Peace Corps’ Master Farmer Program Boosts Food Security and Economic Growth in Senegal
Today the President visited Senegal and participated in a Feed the Future food security event where he met with farmers, innovators, and entrepreneurs whose new methods and technologies are improving the lives of smallholder farmers throughout West Africa. Learn more about the Peace Corps’ food security programs below.
Washington, D.C., June 28, 2013 – Peace Corps volunteers around the world are working with their local communities at the grassroots level to increase food security through improved agricultural practices, food processing, nutrition education and innovative approaches to food production. In 2012, more than 900 Peace Corps volunteers in 23 countries around the world worked to spur economic growth that increases incomes and reduces hunger, poverty and undernutrition.
In Senegal, more than half of volunteers currently serving participate in food security activities through a variety of projects that include the Master Farmer program. The Master Farmer program is a joint effort between Peace Corps Senegal and the U.S. Agency for International Development in Senegal that seeks to improve local communities’ food security by developing a plot of land for demonstration and training.
With support from the presidential initiative Feed the Future, the Peace Corps hosts a series of trainings at Master Farms that offer community members the opportunity to learn basic agriculture and agroforestry techniques, basic accounting, and how to create demonstration plots. The training participants then receive funds and seeds – such as rice, millet, corn, sorghum, and cowpeas – to start a small demonstration plot of their own. Each Master Farmer commits to demonstrating the improved techniques they’ve learned on their farm to train other community members. As of May 2013, there have been a total of 26 open field days hosted by 14 different Master Farmers, which is when neighbors are invited to Master Farms to learn more about the techniques that have helped the farmers improve their food production.
Dembo Tigana, a lifelong farmer in Senegal, has been a part of the program since 2010. Working with Peace Corps volunteers, Tigana learned how to plant demonstration plots by placing the same crop side by side, and then altering one component of his planting to show which practices yield better crops. The Peace Corps trains volunteers and community partners on how to grow improved varieties of field crop and vegetables, incorporate trees into an agricultural system to prevent soil and wind erosion, and improve soil nutrients. Using improved farming techniques, Tigana produced four times the amount of corn than he produced before the Master Farmer training.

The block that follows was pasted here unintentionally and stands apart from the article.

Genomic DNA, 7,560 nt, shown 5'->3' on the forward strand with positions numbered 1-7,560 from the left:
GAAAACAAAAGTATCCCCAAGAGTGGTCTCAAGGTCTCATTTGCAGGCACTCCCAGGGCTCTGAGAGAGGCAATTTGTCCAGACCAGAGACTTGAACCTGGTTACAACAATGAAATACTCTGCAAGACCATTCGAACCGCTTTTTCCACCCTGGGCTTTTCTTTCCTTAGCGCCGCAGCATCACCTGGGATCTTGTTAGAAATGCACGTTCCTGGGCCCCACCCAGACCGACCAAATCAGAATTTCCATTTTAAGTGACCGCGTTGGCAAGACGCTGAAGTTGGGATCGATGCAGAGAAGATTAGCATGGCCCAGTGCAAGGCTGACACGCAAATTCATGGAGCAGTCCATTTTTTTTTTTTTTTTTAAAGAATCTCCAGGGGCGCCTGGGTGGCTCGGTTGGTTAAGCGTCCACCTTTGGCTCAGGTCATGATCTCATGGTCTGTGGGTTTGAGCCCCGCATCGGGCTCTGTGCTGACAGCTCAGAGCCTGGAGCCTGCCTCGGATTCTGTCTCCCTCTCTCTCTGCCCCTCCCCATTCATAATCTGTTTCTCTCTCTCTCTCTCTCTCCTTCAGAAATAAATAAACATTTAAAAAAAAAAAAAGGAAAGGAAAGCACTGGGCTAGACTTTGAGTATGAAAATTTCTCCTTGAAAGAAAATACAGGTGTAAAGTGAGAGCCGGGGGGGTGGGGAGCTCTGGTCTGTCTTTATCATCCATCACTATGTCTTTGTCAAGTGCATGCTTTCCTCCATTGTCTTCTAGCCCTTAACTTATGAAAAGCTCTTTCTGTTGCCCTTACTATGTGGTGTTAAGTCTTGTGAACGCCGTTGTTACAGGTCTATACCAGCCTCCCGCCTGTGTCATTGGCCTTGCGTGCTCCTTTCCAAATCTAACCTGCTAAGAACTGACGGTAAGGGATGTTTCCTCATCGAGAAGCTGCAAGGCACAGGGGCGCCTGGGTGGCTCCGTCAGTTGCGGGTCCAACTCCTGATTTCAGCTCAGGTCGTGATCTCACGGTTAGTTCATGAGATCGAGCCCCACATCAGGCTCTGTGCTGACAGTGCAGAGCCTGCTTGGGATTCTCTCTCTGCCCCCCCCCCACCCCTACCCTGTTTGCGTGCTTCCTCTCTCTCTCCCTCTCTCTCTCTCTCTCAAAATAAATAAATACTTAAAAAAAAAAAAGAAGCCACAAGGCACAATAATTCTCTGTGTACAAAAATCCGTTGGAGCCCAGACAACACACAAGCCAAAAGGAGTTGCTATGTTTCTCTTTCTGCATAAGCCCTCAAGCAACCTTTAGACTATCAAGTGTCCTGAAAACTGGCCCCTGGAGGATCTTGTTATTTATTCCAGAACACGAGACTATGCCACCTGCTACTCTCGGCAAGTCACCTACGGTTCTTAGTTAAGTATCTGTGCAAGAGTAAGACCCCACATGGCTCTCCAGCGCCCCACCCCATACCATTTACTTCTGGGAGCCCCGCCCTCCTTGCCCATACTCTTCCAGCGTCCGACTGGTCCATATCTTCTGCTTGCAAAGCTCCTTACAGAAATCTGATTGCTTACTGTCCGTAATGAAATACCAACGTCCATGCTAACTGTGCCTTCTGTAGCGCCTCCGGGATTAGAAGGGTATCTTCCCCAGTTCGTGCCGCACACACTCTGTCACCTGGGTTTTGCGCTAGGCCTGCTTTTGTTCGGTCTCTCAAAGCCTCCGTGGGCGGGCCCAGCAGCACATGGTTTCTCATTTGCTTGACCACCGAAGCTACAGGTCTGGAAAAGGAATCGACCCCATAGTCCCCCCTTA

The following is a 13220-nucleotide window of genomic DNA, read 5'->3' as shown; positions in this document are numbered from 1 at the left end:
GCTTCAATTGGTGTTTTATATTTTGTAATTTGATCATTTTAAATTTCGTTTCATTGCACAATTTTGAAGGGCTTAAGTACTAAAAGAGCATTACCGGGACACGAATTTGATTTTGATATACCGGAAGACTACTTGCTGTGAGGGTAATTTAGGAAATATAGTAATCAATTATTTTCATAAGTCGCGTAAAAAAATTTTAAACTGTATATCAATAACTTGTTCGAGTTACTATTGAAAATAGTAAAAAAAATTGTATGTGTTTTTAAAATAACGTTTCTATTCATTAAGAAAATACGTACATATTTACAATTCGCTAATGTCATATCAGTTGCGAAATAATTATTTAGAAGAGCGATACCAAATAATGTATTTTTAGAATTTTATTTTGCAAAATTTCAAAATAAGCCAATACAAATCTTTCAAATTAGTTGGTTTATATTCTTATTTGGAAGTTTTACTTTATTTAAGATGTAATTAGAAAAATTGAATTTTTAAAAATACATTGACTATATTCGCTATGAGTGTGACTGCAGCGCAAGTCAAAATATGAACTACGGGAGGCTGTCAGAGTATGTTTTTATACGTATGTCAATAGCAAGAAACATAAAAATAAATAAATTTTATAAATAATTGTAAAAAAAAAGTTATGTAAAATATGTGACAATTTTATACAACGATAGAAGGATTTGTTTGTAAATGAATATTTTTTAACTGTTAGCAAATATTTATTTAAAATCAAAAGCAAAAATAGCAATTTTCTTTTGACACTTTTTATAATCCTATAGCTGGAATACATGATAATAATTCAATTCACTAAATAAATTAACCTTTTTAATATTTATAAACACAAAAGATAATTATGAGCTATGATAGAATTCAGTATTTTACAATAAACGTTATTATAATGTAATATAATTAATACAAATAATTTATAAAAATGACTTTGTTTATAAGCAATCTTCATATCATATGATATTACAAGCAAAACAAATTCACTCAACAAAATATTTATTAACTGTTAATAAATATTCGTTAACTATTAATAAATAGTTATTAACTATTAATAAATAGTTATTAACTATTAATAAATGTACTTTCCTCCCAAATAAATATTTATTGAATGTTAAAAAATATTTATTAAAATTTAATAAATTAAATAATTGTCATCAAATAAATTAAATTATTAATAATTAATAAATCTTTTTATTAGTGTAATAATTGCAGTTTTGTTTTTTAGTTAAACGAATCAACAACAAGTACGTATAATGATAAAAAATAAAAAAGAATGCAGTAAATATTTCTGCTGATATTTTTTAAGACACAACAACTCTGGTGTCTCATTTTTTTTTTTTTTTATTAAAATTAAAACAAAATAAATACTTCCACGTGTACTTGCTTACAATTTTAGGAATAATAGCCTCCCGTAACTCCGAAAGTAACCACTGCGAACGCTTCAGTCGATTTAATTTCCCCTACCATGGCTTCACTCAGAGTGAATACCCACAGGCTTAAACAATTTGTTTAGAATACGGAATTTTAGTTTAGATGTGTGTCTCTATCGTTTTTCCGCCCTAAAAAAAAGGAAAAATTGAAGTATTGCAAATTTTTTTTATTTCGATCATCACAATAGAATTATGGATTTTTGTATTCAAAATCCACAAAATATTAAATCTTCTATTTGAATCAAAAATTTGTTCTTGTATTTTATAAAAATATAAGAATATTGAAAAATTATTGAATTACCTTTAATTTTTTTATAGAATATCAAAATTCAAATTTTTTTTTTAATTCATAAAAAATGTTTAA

Tigana is committed to passing what he has learned onto other farmers, and since attending the Master Farmer program training in 2010, he has organized eight trainings and hosted four open field days. In 2012, Tigana trained nearly 200 community members on new farming techniques.
Inspired by Peace Corps Senegal’s Master Farmer program, Peace Corps The Gambia will start implementing two Master Farmer projects this year.
Feed the Future is the U.S. government’s global hunger and food security initiative that leverages the strengths and resources of 10 federal departments and agencies. The Peace Corps plays a unique role in Feed the Future by taking important food security messaging and practices to the grassroots level. Today, Feed the Future released its 2013 Progress Report – read it here.
About Peace Corps/Senegal: More than 3,325 Peace Corps volunteers have served in Senegal since the program was established in 1963. Currently, 272 volunteers serve in Senegal. Volunteers work in the areas of agriculture, environment, health and business. Volunteers are trained and work in the following languages: French, Wolof, Pulaar du Nord, Fulakunda, Pulafuta, Seereer, Malinke, Mandinka and Jaxanke.
About the Peace Corps: Since President John F. Kennedy established the Peace Corps by executive order on March 1, 1961, more than 210,000 Americans have served in 139 host countries. Today, 8,073 volunteers are working with local communities in 76 host countries in agriculture, community economic development, education, environment, health and youth in development. Peace Corps volunteers must be U.S. citizens and at least 18 years of age. Peace Corps service is a 27-month commitment and the agency’s mission is to promote world peace and friendship and a better understanding between Americans and people of other countries. Visit www.peacecorps.gov for more information.
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